Build success with effective enforcement. Someone who smokes where smoking is prohibited is violating the policy. Enforcement of the smoke-free policy is similar to enforcement of other building policies, like noise or pet restrictions. Be consistent, fair, positive, and pragmatic.
WHAT WE LEARNED
- Residents 92%
- Maintenance staff 89%
- Other PHA staff 76%
- Security/housing police 17%
- Other 7%
Percent of PHA executive directors’ responses to number of evictions in past year:
- 0 evictions 70%
- 1 eviction 15%
- 2+ evictions 15%
- Source: Early Adopter Study
Planning for success
To be effective, a smoke-free policy should include a formal process that ensures consistent, appropriate follow-up to violations.
More about Policy planning.
The smoke-free housing policy should outline each step in the enforcement process. Usually this process includes:
- Verbal warning: Informal warnings for suspected but unsubstantiated smoking reports can be provided by speaking directly with the resident in question.
- First violation/written warning: Depending on the policy, the first written warning may lead to a lease violation. If a violation has been substantiated by staff, a private conference with the resident can be held to review the purpose of the policy (to protect the health of residents and staff) and its requirements (where smoking is and is not allowed). The resident signs a formal agreement, sometimes called a Management Agreement, that documents the smoking violation and the consequences of violating the policy again (this can be useful if there are further violations and the case goes to court). The signed agreement is entered into the resident’s file.
- Second violation: The smoker, in a private conference with staff, is given another formal violation, and this is entered into the resident’s file.
- Referral for legal action: A majority of housing agencies that were part of our research required a specific number of lease violations before escalating the situation to court.
Documenting each step in the process is important to build evidence in case legal action is required. Some larger housing agencies found it helpful to track violation reports and staff response with a tracking document.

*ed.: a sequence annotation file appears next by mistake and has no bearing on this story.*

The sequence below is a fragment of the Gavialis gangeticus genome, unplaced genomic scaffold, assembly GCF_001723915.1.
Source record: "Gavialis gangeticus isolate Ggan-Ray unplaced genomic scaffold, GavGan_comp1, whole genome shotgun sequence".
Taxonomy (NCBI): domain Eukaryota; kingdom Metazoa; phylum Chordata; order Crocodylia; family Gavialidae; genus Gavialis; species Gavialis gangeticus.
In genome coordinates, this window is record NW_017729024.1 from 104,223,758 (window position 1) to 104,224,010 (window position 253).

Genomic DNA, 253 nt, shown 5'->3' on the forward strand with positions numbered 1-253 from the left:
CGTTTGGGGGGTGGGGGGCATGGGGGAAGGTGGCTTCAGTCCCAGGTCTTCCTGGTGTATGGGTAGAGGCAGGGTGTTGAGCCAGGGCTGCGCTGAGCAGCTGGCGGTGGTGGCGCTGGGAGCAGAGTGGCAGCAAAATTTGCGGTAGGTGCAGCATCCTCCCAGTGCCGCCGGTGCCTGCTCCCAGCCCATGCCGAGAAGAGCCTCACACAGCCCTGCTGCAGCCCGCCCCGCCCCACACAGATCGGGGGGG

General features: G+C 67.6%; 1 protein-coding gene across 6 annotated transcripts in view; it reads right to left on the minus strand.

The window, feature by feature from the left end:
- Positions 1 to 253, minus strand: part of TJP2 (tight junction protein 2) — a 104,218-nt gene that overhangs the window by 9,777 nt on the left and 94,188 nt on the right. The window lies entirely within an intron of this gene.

“It’s important to set the goal and get it done. You need to treat it like any other lease violation. You’re never going to have 100% compliance. Deal with each infraction as it comes. It doesn’t necessarily have to create a huge burden for your administrative staff.”
PHA Executive director
Monitoring and enforcing the smoke-free policy can be challenging. It is important to be persistent and patient.
Inconsistent enforcement, or the perception of differential treatment of residents by staff, may increase resentment about the policy and make it more difficult to enforce. Staff training can help ensure consistent enforcement efforts.
Most housing staff see their jobs as housing people, not evicting them. Consider speaking with staff about the benefits of healthy, smoke-free homes for residents and the importance of consistency in enforcement.
“Smoking inside is worse on nights and weekends. Someone from the management office needs to witness it, but they’re not here on nights and weekends. So enforcement doesn’t happen.”
Evidence of smoking is often hard to find. Smokers know when staff are less likely to be around, and housing management is required to provide advance notice before entering a unit, unless there is an emergency situation.
- Secondhand smoke detectors may be a useful resource; however, they can be expensive and difficult to use to pinpoint the exact location of a violation. GASP (Group to Alleviate Smoking Pollution) of Colorado has compiled a list of available secondhand smoke detectors.
Efforts to enhance effectiveness
At any point during the enforcement process, it can be helpful to:
- Work with the resident to identify and, if possible, address barriers to policy adherence
- Provide information about cessation resources
- Distribute policy reminders to all residents when there are reports of smoking violations
- Let residents know how to report violations and what to expect from the enforcement process. Residents are often the “eyes and ears” of enforcement efforts (see Resident engagement).
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